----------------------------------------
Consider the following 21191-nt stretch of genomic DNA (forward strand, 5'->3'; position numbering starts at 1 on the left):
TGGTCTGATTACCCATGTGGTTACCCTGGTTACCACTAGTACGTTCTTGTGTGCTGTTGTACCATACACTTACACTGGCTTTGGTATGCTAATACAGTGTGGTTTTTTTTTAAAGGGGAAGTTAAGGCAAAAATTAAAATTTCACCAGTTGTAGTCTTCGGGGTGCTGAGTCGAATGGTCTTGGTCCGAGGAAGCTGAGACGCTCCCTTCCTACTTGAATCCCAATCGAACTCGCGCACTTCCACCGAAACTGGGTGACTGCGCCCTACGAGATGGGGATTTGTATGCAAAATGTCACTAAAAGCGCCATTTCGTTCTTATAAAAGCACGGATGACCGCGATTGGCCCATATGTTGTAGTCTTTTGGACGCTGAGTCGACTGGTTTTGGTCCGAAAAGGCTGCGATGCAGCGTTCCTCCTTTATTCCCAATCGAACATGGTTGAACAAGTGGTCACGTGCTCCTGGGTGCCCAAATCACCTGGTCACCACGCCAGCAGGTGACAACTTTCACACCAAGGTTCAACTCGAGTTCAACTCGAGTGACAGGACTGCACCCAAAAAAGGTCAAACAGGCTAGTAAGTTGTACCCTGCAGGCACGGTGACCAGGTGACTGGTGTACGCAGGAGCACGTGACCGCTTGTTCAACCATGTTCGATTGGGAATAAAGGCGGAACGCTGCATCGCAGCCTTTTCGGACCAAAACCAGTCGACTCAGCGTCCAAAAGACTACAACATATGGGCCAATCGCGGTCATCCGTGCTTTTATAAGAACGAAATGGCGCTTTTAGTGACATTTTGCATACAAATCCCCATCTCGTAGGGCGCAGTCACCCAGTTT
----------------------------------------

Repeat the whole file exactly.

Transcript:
Consider the following 21191-nt stretch of genomic DNA (forward strand, 5'->3'; position numbering starts at 1 on the left):
TGGTCTGATTACCCATGTGGTTACCCTGGTTACCACTAGTACGTTCTTGTGTGCTGTTGTACCATACACTTACACTGGCTTTGGTATGCTAATACAGTGTGGTTTTTTTTTAAAGGGGAAGTTAAGGCAAAAATTAAAATTTCACCAGTTGTAGTCTTCGGGGTGCTGAGTCGAATGGTCTTGGTCCGAGGAAGCTGAGACGCTCCCTTCCTACTTGAATCCCAATCGAACTCGCGCACTTCCACCGAAACTGGGTGACTGCGCCCTACGAGATGGGGATTTGTATGCAAAATGTCACTAAAAGCGCCATTTCGTTCTTATAAAAGCACGGATGACCGCGATTGGCCCATATGTTGTAGTCTTTTGGACGCTGAGTCGACTGGTTTTGGTCCGAAAAGGCTGCGATGCAGCGTTCCTCCTTTATTCCCAATCGAACATGGTTGAACAAGTGGTCACGTGCTCCTGGGTGCCCAAATCACCTGGTCACCACGCCAGCAGGTGACAACTTTCACACCAAGGTTCAACTCGAGTTCAACTCGAGTGACAGGACTGCACCCAAAAAAGGTCAAACAGGCTAGTAAGTTGTACCCTGCAGGCACGGTGACCAGGTGACTGGTGTACGCAGGAGCACGTGACCGCTTGTTCAACCATGTTCGATTGGGAATAAAGGCGGAACGCTGCATCGCAGCCTTTTCGGACCAAAACCAGTCGACTCAGCGTCCAAAAGACTACAACATATGGGCCAATCGCGGTCATCCGTGCTTTTATAAGAACGAAATGGCGCTTTTAGTGACATTTTGCATACAAATCCCCATCTCGTAGGGCGCAGTCACCCAGTTT